Research has long examined the different ways in which students gain from early childhood education, but two new studies from Tulsa have shown some new areas of gains in Head Start Programs, as well as school readiness gains being closely predicted by the CLASS tool. While variation between classes and schools continue to be a problem in early childhood education outcomes, CLASS is driving schools towards greater success.
In 1998, Oklahoma was the second state to implement universal pre-k and is currently serving 70% of 4-year-olds. In Tulsa in particular, this takes two forms: one program is the Community Action Project (CAP) Head Start, and the other program is run through Tulsa Public Schools (TPS). The TPS program covers all students regardless of income, but is limited to four-year-olds, while the CAP program has typical Head Start student limitations, but is open to three-and four-year-old students.
A recent study followed children who attended the CAP Head Start Program at age four and compared their school performance in middle school with their peers who had not attended the TPS or CAP programs. [i] Researchers found significant gains in student attendance and reduction of grade retention. As eight graders, students who participated in CAP were 34% less likely to be chronically absent and 31% less likely to have been retained a grade.
Not only does this study provide a window into how the long-term benefits of preschool, and Head Start in particular, can last, but it also indicates different areas where this is possible. Both absenteeism and grade retention are serious obstacles for individual students, as well as for schools. These gains are indicative of some of the other spillover effects that have been demonstrated from early childhood education in middle school and into adulthood.
Still, the failure to have correlation between other academic indicators and CAP participation raises the question, what is holding these programs back from greater success? The second study produced in Tulsa may have a better insight into this consideration.
The second study examined participants the TPS program and examined the variation between schools within this system.[ii] Specifically, it examined the correlation between the CLASS Instructional Support domain and kindergarten readiness as exemplified by performance on the letter-word ID, spelling, and applied problems sub-tests of the Woodcock Johnson.
The most significant finding was that an increase of about 0.67, one standard deviation in the study, on the Instructional Support domain was correlated with a 14%, 12%, and 23% score improvement on the letter-word ID, spelling, and applied problems sections respectively. It is also important to note that Tulsa has uniform standards on metrics such as teacher education level, classroom size, student to teacher ratio, and teacher salary. Given that Tulsa TPS programs had an average of 3.25 in Instructional Support, with an average score of 2.86 on Concept Development, 3.34 on Quality of Feedback, and 3.57 on Language Modeling, there is clearly room for improvement.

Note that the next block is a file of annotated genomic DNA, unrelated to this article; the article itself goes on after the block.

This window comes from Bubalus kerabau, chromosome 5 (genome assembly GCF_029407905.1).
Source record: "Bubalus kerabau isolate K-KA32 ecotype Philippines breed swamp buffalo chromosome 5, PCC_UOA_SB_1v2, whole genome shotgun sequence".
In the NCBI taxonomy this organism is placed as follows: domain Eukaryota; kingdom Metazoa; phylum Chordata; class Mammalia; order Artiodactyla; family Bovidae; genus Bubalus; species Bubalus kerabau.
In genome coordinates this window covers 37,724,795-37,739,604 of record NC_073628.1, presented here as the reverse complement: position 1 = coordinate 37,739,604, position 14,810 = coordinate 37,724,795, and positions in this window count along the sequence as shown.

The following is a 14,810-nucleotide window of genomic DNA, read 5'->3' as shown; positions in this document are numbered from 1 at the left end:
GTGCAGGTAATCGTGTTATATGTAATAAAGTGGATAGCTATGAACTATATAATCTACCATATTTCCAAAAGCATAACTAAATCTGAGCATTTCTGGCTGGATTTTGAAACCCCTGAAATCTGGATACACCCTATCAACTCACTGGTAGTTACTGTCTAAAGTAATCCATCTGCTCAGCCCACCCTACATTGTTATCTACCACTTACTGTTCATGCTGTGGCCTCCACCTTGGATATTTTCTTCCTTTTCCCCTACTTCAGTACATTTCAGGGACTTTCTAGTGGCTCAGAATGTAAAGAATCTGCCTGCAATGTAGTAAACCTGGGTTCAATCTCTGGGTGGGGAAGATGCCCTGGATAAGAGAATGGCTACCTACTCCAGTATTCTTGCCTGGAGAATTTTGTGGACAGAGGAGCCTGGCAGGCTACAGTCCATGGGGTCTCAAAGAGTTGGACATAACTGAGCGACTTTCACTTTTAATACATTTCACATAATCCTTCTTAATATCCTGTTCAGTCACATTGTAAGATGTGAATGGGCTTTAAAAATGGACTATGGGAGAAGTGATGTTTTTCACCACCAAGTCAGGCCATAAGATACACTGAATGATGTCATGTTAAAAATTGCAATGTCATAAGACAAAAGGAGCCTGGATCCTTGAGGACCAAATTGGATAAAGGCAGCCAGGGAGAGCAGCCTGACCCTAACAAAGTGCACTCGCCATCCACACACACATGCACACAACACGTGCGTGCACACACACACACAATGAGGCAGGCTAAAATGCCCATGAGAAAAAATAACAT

While 2.88 is the Head Start average for Instructional Support, the top end of the scale is 7. Providing that the increases on Woodcock Johnson scores do not exhibit diminishing returns, this means that increases in Instructional Support could mean score increases as high as 78%, 67%, and 128% on the letter-word ID, spelling, and applied problems sub-tests. Though it is unlikely that even a classroom providing perfect Instructional Support would see average gains that high, it does indicate the very large potential for improvement that CLASS provides.
Ultimately, the study demonstrated that CLASS scores can predict the variation among preschools and that improving CLASS scores presents an opportunity to improve school readiness.
Together, these studies demonstrate how much of an impact Oklahoma’s commitment to early childhood education has had, but also how far it has to go. Despite promising improvements to students in middle school, the variance among Tulsa’s TPS programs indicate that a universally high level of quality could mean much better results in the short and likely long-term effects. Additionally, it indicates that structural components like class size and teacher education are not enough to determine the success of a given program. Still Oklahoma’s use of a Quality Rating and Improvement System (QRIS), though voluntary, provides an optimistic outlook that quality is likely to follow access to early childhood education in Tulsa and beyond.
Joseph Tomchak, Strategy Intern is from NJ. He's a senior at Yale University, majoring in Political Science. He has experience in early childhood policy and international human rights research. He has also served as a teacher in a Head Start classroom during a summer program.
[i] Phillips, D., Gormley, W., & Anderson, S. (2016). The effects of Tulsa’s CAP Head Start program on middle-school academic outcomes and progress. Developmental Psychology, 52(8), 1247.
[ii] Johnson, A. D., Markowitz, A. J., Hill, C. J., & Phillips, D. A. (2016). Variation in impacts of Tulsa pre-K on cognitive development in kindergarten: The role of instructional support. Developmental Psychology, 52(12), 2145.
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It’s been a great year. You have just conducted some professional development trainings for the group of teachers you are coaching. You got the opportunity to visit their classrooms and see them in action, do formal and informal CLASS observations, and had countless coaching conversations. You see that it’s all beginning to click. You have the teachers’ buy-in, and the motivation is high.
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